While rapid growth is one problem that homeowners face with wild violets, the other issue is that the leaves of wild violets have a waxy coating which causes herbicides to run off the plants before they can have an effect. The best workaround for this is to add a surfactant to the herbicide so it can stick to the plants or weed long enough to kill it.
How to Get Rid of Wild Violets with Horticultural Vinegar
The most effective way to get rid of wild violets is by dousing them in horticultural vinegar. While this solution is excellent for getting rid of wild violets, it's important to know that horticultural vinegar is a non-selective herbicide, so it will kill your nearby grass if you're not careful. So, when spraying your herbicide on the wild violets, be sure to use a sprayer and do your best to only soak the weed.
Tools and Materials Needed:
- Horticultural vinegar (~25 ounces)
- Dish soap
- Large bucket for mixing
- Spray bottle
Step 1: Mix the Herbicide
Start by mixing about 25 ounces of horticultural vinegar with 1 gallon of water in a bucket. Remember that for this to be effective, you will need to add one teaspoon of a surfactant—dish soap works well—for every gallon of water to your herbicide. When your mixture is ready, transfer a portion of it to a spray bottle for easy application.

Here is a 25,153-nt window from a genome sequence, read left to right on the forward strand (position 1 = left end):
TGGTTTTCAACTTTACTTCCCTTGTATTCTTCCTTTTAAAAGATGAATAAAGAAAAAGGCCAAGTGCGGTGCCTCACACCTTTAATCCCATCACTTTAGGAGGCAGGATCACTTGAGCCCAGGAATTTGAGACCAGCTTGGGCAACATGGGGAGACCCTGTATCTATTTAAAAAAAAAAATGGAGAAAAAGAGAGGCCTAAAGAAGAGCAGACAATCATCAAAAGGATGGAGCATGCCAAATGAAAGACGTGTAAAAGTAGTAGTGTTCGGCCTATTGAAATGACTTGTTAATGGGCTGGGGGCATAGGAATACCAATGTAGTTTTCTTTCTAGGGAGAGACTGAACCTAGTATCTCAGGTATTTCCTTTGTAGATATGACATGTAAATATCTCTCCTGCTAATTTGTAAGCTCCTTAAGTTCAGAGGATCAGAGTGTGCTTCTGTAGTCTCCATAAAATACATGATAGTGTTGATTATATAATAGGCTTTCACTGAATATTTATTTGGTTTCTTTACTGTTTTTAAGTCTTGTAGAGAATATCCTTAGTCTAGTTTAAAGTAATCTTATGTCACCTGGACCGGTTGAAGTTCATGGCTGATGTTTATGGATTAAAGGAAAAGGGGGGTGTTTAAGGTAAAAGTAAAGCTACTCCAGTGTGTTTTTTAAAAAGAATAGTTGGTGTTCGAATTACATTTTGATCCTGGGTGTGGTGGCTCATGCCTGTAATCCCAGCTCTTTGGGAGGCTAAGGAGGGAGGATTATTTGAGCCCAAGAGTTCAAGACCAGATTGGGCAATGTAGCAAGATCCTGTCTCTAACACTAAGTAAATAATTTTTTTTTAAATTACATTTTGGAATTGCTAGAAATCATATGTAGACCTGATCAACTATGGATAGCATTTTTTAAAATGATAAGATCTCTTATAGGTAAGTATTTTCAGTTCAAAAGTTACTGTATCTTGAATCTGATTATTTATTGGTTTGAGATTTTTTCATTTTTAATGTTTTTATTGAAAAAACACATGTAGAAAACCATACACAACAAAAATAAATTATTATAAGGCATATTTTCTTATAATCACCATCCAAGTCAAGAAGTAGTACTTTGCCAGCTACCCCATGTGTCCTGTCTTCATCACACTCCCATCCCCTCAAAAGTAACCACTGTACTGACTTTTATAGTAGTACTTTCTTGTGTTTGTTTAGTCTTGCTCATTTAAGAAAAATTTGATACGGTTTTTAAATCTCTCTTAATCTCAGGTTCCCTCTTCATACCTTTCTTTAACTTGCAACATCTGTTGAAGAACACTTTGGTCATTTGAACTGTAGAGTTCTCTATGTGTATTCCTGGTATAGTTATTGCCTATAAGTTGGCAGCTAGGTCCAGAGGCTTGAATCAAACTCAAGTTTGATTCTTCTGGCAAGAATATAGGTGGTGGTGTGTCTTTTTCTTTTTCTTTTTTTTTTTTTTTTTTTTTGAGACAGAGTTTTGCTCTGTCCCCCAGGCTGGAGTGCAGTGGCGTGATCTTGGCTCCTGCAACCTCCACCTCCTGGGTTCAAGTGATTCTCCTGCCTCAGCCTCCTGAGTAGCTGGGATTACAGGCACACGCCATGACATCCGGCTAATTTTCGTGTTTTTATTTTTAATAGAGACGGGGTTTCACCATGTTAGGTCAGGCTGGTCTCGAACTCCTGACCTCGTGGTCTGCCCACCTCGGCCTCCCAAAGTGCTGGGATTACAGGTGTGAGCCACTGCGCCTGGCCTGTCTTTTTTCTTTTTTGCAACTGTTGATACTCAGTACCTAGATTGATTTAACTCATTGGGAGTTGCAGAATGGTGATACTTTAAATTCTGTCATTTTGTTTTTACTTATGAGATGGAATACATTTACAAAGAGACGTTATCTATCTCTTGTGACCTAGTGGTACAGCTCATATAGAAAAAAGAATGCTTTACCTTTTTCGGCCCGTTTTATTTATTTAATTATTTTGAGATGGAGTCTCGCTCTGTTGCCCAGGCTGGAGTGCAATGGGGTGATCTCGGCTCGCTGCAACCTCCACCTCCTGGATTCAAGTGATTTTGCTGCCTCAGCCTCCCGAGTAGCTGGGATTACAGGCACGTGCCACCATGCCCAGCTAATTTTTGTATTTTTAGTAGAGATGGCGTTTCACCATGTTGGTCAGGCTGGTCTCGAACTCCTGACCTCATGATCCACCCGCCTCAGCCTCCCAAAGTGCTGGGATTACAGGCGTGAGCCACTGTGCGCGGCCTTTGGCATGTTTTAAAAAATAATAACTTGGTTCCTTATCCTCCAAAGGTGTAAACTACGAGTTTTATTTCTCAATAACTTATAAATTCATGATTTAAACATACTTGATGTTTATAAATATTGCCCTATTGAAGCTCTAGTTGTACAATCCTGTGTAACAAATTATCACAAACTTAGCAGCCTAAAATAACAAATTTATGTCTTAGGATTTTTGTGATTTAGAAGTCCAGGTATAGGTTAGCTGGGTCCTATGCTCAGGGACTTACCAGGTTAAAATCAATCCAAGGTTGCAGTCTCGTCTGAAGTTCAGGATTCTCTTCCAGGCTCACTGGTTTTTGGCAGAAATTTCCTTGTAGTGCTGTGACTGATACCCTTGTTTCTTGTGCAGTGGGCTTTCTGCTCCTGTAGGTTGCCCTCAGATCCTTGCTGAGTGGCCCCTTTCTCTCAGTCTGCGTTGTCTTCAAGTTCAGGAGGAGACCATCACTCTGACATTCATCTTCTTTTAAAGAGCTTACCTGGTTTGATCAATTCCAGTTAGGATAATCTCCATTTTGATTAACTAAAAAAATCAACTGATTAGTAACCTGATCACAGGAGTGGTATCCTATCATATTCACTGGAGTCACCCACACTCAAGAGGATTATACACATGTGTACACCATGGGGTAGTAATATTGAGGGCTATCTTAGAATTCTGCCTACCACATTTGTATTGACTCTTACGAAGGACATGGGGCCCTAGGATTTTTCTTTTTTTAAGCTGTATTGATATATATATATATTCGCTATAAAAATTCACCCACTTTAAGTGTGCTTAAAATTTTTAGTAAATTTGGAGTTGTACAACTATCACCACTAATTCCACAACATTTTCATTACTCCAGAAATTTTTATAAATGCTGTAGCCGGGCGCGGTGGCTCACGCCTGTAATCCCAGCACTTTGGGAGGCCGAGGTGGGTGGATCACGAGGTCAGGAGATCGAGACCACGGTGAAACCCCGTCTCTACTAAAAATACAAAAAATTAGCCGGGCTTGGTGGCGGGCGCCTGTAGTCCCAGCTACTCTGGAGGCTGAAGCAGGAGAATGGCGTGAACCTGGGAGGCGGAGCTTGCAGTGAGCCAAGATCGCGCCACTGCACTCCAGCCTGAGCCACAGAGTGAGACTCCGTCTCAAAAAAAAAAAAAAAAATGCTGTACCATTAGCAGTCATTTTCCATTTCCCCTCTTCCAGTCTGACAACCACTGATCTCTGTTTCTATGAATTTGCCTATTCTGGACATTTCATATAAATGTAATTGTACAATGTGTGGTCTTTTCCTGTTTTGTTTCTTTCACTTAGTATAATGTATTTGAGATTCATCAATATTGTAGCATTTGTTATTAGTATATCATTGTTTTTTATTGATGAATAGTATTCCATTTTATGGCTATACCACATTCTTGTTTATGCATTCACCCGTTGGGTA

Step 2: Spray the Wild Violets
Use your herbicide to spot treat the wild violets, making sure to wet all the leaves thoroughly. Also, when spraying the wild violets, take extra care to avoid getting the herbicide on your skin or breathing in the mist.
Step 3: Observe and Repeat If Necessary
If your herbicide was successful, then the wild violets on your lawn should begin to turn brown and die over the course of about two to three weeks. If you find that the wild violets are still alive, you may need to repeat the process again.
Disposing of Wild Violets
Photo via Carasia Landscaping
How to Get Rid of Wild Violets by Hand
Pulling weeds by hand may be tedious, but avid home gardeners will tell you that it's pretty effective. Cutting it off at the source (aka the root) is an excellent way to get rid of wild violets.